Thankfully, we’ve never been asked to fit our blinds over stained glass windows as it would almost be a crime to cover such beautiful, intricate work.
We’re nevertheless always interested in the history of our local area, especially any unusual or historic windows in our locale. Since blinds are our bread and butter, we obviously see all shapes and sizes of windows every day and we always like to explore the more unusual and ornate ones.
We recently covered several other window-related topics such as the rather peculiar Witch Window, the history of the sash, and even the history of glass itself. Today, we’re going to take a brief look at the history of the stained glass windows in one of our local churches, the Holy Trinity Church in Dartford, Kent.
Unfortunately, we can’t give you information on all of the beautiful stained glass windows in the church, but we can tell you a little bit about some of them.
The East Window
The East Window depicts the Crucifixion surrounded by Beatitudes and was designed by Blomfield. The glass itself dates from 1862 and is by the renowned London stained glass workshop of Heaton, Butler and Baye, who are also responsible for the east window in the Parish Church of St Mary Magdalene, Gillingham as well as windows in Westminster Abbey and Chester Cathedral. They were famed for their skills in colour and the linear designs of their Pre-Raphaelite-influenced chief designer, Robert Bayne. Notably, his windows often included at least one figure with his own features and long beard. The East Window in Dartford is a fabulous testament to the company’s attention to detail and fine craftsmanship.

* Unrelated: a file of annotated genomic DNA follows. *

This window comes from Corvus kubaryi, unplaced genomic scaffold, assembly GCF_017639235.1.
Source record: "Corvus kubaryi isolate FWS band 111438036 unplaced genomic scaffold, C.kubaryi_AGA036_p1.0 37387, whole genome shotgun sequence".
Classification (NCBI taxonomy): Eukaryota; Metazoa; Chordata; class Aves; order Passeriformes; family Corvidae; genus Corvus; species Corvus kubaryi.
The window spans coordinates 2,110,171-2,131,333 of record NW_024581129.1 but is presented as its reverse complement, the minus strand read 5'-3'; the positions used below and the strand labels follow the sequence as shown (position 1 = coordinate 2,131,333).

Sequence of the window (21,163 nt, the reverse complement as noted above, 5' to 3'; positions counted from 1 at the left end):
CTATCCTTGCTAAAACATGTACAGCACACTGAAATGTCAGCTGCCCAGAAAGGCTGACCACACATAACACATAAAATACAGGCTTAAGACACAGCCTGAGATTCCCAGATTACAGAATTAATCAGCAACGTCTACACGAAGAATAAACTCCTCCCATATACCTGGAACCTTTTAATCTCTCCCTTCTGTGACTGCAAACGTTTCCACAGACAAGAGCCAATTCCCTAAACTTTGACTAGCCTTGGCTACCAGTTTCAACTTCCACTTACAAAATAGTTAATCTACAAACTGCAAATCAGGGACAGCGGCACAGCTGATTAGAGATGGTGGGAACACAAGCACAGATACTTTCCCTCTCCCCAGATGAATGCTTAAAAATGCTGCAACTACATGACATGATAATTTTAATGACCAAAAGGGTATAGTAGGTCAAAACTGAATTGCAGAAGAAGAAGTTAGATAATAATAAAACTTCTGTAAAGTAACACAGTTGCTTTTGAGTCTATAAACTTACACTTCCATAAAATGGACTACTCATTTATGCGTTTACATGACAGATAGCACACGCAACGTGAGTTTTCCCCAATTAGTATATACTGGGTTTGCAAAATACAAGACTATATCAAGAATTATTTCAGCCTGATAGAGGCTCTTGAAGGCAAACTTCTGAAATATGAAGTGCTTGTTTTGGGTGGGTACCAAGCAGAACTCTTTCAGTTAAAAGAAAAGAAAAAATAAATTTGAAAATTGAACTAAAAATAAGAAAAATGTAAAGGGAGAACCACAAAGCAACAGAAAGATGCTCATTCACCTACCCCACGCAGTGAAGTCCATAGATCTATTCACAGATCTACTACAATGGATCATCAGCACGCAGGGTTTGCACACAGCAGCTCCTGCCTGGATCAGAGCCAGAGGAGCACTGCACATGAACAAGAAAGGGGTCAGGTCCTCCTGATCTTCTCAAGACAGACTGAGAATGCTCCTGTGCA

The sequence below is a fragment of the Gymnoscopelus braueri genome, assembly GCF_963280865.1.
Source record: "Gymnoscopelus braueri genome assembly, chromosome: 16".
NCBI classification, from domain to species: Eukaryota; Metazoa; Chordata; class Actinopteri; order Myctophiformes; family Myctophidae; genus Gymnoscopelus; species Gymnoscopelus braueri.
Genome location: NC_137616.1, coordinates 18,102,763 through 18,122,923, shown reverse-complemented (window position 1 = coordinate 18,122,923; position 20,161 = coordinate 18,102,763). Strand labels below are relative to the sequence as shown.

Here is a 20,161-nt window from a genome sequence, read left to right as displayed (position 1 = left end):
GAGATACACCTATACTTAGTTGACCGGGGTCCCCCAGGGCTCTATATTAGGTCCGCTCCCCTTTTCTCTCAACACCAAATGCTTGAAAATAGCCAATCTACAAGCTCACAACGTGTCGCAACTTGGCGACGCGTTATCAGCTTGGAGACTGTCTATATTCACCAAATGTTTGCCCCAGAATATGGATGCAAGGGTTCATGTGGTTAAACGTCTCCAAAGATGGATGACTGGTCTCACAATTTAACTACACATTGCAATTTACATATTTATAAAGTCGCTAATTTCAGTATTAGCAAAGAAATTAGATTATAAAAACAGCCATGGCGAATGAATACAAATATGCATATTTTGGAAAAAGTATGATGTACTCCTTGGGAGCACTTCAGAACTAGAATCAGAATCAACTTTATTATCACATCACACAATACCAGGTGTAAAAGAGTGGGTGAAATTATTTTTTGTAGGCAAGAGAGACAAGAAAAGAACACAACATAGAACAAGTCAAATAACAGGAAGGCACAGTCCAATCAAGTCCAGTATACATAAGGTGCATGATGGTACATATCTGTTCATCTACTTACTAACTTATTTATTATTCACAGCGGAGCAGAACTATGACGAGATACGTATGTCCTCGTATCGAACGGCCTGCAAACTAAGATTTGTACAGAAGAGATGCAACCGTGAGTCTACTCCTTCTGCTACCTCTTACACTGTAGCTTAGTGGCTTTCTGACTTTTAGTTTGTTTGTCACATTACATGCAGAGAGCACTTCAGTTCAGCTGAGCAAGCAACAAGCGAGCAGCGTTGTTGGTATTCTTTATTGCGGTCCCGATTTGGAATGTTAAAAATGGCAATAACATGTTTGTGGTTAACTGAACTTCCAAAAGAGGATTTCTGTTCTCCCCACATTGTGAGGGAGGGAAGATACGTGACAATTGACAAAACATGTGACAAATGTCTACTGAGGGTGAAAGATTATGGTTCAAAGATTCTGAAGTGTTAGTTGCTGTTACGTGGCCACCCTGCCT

West Window and West Window of the North Aisle
There are two West Windows as such. The larger of the two, the West Window has reticulated tracery (a netlike arrangement of repeated geometrical figures) and the West Window of the North Aisle is in the perpendicular style of the 15th century. Its glass is by Frederick Charles Eden (1922) and pays homage to those who died in the two World Wars. If you visit the Holy Trinity in Dartford, you can see their names listed on the memorial board beside it. Not all windows in the church are made up of stained glass and only a 3rd of the north wall windows have them, one such being a memorial to Sarah Armes who is depicted with her dog and a knightly figure.
The Porteus Window
This particular window is a memorial to local historian Geoff Porteus (1918-1987). and contains a figure of St. John in the centre. Below him is a rather pretty idealisation of Holy Trinity.
Lancet Windows of the Becket Chapel
A north aisle was added to the church in the early 12th century and you can still see evidence of this today. Around 100 years later, the east was remodeled with a new north chapel in to commemorate the martyred St. Thomas Becket. Two lancet windows fitting this era can still be found on the north side of the Becket Chapel.
The Hermit Window
This quirky and unusual little window is very close to the floor and is known as a low-side window. Nobody seems quite sure about its origin, but the glass is by Hugh Arnold and is called Hermit of the Ford. It dates back to 1905 and commemorates the kind hermits who were good enough to guide travellers over the ford and bridge.